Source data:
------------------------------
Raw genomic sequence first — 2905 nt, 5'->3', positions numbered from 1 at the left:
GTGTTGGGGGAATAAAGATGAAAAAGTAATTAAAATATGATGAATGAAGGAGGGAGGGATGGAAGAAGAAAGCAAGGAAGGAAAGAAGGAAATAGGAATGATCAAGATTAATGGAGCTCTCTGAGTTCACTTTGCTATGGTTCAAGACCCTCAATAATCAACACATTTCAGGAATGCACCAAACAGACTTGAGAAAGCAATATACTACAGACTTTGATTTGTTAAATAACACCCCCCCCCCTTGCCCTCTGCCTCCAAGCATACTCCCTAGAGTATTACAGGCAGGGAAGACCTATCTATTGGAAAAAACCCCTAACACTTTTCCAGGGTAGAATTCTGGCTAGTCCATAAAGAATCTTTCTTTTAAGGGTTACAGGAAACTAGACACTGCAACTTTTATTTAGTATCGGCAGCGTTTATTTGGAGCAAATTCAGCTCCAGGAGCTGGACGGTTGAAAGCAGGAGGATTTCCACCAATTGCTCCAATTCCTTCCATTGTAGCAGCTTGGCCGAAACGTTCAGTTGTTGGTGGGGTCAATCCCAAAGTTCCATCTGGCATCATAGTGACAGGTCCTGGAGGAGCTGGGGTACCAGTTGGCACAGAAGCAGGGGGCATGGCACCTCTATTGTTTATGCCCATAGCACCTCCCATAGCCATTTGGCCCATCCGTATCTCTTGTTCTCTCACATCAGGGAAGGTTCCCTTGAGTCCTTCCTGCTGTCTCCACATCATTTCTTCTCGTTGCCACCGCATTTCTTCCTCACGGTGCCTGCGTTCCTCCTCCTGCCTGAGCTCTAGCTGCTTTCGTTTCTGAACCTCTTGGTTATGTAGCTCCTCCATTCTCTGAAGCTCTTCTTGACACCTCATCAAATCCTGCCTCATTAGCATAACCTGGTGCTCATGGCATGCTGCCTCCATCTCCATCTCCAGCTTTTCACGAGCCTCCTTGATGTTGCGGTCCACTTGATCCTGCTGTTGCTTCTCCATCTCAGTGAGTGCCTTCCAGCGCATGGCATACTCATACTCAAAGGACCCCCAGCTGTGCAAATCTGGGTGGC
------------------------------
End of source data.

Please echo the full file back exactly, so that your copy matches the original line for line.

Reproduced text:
Raw genomic sequence first — 2905 nt, 5'->3', positions numbered from 1 at the left:
GTGTTGGGGGAATAAAGATGAAAAAGTAATTAAAATATGATGAATGAAGGAGGGAGGGATGGAAGAAGAAAGCAAGGAAGGAAAGAAGGAAATAGGAATGATCAAGATTAATGGAGCTCTCTGAGTTCACTTTGCTATGGTTCAAGACCCTCAATAATCAACACATTTCAGGAATGCACCAAACAGACTTGAGAAAGCAATATACTACAGACTTTGATTTGTTAAATAACACCCCCCCCCCTTGCCCTCTGCCTCCAAGCATACTCCCTAGAGTATTACAGGCAGGGAAGACCTATCTATTGGAAAAAACCCCTAACACTTTTCCAGGGTAGAATTCTGGCTAGTCCATAAAGAATCTTTCTTTTAAGGGTTACAGGAAACTAGACACTGCAACTTTTATTTAGTATCGGCAGCGTTTATTTGGAGCAAATTCAGCTCCAGGAGCTGGACGGTTGAAAGCAGGAGGATTTCCACCAATTGCTCCAATTCCTTCCATTGTAGCAGCTTGGCCGAAACGTTCAGTTGTTGGTGGGGTCAATCCCAAAGTTCCATCTGGCATCATAGTGACAGGTCCTGGAGGAGCTGGGGTACCAGTTGGCACAGAAGCAGGGGGCATGGCACCTCTATTGTTTATGCCCATAGCACCTCCCATAGCCATTTGGCCCATCCGTATCTCTTGTTCTCTCACATCAGGGAAGGTTCCCTTGAGTCCTTCCTGCTGTCTCCACATCATTTCTTCTCGTTGCCACCGCATTTCTTCCTCACGGTGCCTGCGTTCCTCCTCCTGCCTGAGCTCTAGCTGCTTTCGTTTCTGAACCTCTTGGTTATGTAGCTCCTCCATTCTCTGAAGCTCTTCTTGACACCTCATCAAATCCTGCCTCATTAGCATAACCTGGTGCTCATGGCATGCTGCCTCCATCTCCATCTCCAGCTTTTCACGAGCCTCCTTGATGTTGCGGTCCACTTGATCCTGCTGTTGCTTCTCCATCTCAGTGAGTGCCTTCCAGCGCATGGCATACTCATACTCAAAGGACCCCCAGCTGTGCAAATCTGGGTGGC